# Consider a right angled $\triangle PQR$ right angled at $P$ i.e ($\angle QPR=90°$) with side $PR=4$ and area$=6$.

Consider a right angled $\triangle PQR$ right angled at $P$ i.e ($\angle QPR=90°$) with side $PR=4$ and area$=6$. If $\triangle PQR$ is rotated through $360°$ about the side $PR$ , what is the $TSA$ of the resulting solid?

My Attempt: $$Ar.(\triangle PQR)=6$$ $$\dfrac {1}{2} {PR}\times {PQ}=6$$ $$PQ=3$$.

Again, by Pythagoras Theorem $$QR=\sqrt {PR^{2} + PQ^{2}}$$ $$QR=5$$.

How do I proceed further?

• Surface area of a cone is $\pi r^2 + \pi rl$ where $r$ is the radius and $l$ is the slant height. – John Lou May 3 '17 at 1:15
• Did you want to solve this using calculus, or just geometry? – MasterYoda May 3 '17 at 1:15
• @Cocomos, Whichever is short and easier. – pi-π May 3 '17 at 1:16
• @AlbertEinstein Use John Lou's formula. $PQ$ will be your radius since you are rotating about $PR$ and $QR$ will be your slant height. – MasterYoda May 3 '17 at 1:22

The solid will be a cone with radius $PQ=3$ and generator $QR=5$.

Then TSA is given by

$$TSA=\pi \cdot PQ\cdot QR+\pi PQ^2=15\pi+9\pi=24\pi$$. • How do you find that " The solid will be a cone"? – pi-π May 3 '17 at 1:24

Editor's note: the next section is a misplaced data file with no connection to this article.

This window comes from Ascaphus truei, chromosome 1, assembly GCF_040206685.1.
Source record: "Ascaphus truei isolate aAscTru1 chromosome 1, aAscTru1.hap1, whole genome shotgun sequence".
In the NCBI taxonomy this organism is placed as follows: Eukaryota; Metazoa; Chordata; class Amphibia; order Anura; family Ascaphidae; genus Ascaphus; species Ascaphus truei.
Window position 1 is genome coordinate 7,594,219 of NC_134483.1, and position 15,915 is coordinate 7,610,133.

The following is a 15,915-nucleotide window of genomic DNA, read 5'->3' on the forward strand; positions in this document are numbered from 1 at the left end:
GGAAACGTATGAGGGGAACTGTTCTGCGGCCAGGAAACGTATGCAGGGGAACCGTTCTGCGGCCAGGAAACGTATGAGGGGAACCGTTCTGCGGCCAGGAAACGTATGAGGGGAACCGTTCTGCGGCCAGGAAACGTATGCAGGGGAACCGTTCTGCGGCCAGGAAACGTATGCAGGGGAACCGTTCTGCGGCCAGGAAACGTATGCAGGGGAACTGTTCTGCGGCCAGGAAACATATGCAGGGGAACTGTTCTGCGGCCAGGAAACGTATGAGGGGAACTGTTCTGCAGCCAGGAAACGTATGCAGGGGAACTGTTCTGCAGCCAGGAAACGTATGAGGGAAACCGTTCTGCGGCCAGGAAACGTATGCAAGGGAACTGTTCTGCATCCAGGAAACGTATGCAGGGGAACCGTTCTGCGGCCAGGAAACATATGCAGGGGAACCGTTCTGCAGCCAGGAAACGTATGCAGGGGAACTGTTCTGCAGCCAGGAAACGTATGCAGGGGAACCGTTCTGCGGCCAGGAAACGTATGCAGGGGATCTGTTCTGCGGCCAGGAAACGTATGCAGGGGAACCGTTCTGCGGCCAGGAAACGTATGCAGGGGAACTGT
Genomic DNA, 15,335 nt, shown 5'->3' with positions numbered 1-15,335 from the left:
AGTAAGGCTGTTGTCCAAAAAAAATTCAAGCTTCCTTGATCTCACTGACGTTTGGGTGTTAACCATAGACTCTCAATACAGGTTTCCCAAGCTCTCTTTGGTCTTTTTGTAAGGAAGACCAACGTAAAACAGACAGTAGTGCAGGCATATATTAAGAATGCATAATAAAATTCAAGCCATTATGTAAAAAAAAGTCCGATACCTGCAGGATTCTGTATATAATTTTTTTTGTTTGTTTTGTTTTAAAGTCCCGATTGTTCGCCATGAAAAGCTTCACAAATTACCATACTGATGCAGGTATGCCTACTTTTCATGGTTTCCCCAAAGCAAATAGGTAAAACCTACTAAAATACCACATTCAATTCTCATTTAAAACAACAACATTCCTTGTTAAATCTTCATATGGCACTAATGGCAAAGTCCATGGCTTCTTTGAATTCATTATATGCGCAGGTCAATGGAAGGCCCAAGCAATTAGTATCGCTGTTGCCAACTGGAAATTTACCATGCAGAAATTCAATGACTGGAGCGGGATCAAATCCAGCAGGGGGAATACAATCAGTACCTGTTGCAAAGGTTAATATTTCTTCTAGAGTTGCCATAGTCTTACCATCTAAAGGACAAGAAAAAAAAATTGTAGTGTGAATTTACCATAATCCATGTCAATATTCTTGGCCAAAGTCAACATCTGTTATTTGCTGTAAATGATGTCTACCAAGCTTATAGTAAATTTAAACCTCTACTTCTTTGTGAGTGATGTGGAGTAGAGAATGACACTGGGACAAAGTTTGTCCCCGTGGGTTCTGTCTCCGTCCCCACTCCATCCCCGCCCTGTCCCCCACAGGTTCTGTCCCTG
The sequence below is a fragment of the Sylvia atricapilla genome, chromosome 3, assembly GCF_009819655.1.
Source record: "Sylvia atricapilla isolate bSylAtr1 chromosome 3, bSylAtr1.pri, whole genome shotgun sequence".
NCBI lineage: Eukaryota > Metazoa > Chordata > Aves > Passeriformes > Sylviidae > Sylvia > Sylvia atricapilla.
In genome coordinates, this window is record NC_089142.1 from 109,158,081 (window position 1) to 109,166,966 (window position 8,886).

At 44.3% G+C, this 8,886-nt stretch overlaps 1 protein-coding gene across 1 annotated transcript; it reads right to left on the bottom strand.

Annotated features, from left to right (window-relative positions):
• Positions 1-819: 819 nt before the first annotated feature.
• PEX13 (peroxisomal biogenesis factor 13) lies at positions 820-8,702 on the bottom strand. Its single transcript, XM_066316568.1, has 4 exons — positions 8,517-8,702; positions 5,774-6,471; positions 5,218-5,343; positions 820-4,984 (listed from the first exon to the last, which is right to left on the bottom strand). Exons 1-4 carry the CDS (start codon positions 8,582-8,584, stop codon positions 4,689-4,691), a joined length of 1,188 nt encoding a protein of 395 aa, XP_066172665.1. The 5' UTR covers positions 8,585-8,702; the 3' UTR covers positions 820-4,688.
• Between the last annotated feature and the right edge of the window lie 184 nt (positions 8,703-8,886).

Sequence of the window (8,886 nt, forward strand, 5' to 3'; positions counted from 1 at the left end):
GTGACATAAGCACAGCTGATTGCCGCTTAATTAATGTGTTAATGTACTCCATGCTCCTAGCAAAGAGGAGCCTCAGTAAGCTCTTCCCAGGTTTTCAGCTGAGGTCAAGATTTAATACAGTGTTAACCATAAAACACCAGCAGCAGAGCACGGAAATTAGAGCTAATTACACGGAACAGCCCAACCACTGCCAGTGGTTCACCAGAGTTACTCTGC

• the axis of rotation is $PR$, right? then you get a cone – Arnaldo May 3 '17 at 1:26
• How? Is there any process of calculations?? – pi-π May 3 '17 at 1:28
• @AlbertEinstein: Please, check the pícture. Can you see now? – Arnaldo May 3 '17 at 1:40
• @Albert Einstein..just take a piece of triangular cardboard and rotate it very fastly taking any side as its axis of rotation( you can use a stick glued with one of its sides for this purpose). Now, see the surface generated which is a cone. – Nitin Uniyal May 3 '17 at 13:07

According to the description, the resultant shape is a cone. In which, specific parts have their standard names:- PR = vertical height = h; PQ = base radius = r; QR = slant height = L.

TSA = (base area) + [curved surface area] = $(\pi r^2) + [\pi \times r \times L]$.

Here is the way to find out why [curved surface area] = $\pi \times r \times L$:-

1) Cut a cone-shaped paper drinking cup along QR.

2) Lay the cut-up object flat.

3) Convince yourself that the flattened object is in the form of a sector of a new circle with the following specs:- radius = L and arc length $= 2 \pi r$.

4) Use the above info to find the central angle of that sector.

5) Find the area of that sector (whose area is exactly that of the curved surface).

• How do we know that we get cone after rotation? Is there any methods/calculation? – pi-π May 3 '17 at 9:53
• @AlbertEinstein It is a mental visualization process. – Mick May 3 '17 at 10:58